Readings are not part of my process because I don’t think about them at all as I write. I find I’m often not as inspired by poetry readings as I want to be. Even poets whose work I love often fall flat as readers. There’s a certain affect, a certain odd intonation many poets take on in performance that I find disingenuous and distracting, though I get where it comes from as I feel the pull of it too when I read out loud. The best readings I’ve been to recently have been open mics at our local bookstore in Kutztown, Firefly, and on campus, where students and community members come together and take turns reading their work in a pretty informal setting. I’ve seen students, positively shaking with emotion, for whom reading their work and being heard appeared to be a matter of life or death. Even when the work itself wouldn’t maybe be that moving on the page, you can’t help but get inspired by their belief in the power of language to express something meaningful to them. That gets me excited, and humbles me. Suddenly my poems feel stuffy or boring or stuck on the page. When I get up there, I try harder to bring the feeling in the poem out with my voice than I might if I were giving a solo reading somewhere and could get away with standard poetese.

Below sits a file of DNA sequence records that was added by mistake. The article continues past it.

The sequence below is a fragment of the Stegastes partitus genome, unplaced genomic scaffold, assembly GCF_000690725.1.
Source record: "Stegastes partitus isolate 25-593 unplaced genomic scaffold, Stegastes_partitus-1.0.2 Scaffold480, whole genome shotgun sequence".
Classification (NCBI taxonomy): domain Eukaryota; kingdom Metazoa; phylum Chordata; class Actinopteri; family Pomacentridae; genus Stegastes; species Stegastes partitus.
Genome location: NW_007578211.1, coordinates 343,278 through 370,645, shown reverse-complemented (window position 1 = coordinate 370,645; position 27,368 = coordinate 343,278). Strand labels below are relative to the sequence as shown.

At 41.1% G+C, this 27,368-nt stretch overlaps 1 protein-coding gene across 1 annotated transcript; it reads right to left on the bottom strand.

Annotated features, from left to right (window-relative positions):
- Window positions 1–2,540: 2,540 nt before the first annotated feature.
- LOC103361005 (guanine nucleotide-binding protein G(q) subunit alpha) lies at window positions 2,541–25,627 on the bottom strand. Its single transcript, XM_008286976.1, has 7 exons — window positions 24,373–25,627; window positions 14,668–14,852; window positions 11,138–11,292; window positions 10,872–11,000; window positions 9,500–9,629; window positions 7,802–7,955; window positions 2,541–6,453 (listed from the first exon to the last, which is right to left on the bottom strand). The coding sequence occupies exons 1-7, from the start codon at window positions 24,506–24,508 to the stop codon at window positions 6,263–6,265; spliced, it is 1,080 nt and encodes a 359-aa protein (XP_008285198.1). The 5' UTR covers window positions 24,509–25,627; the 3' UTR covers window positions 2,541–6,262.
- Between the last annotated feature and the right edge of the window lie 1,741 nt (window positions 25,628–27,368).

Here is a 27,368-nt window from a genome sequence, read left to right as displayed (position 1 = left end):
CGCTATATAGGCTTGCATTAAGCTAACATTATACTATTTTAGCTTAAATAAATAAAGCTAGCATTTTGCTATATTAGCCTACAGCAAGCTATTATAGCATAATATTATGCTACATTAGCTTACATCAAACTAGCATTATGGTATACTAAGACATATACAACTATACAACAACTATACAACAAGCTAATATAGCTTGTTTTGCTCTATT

6 - Do you have any theoretical concerns behind your writing? What kinds of questions are you trying to answer with your work? What do you even think the current questions are?

Cultivating compassion for myself and others. Paying attention. Being in my senses. Cultivating an awareness of my emotions. I intend to fully inhabit my life and poems are one acting out of that intention. In a culture driven by status, possession, power, my work keeps asking the questions I keep asking myself: How can we make meaning and do less harm? How can we make meaning now, in the imperfect world, even as we long for a better world?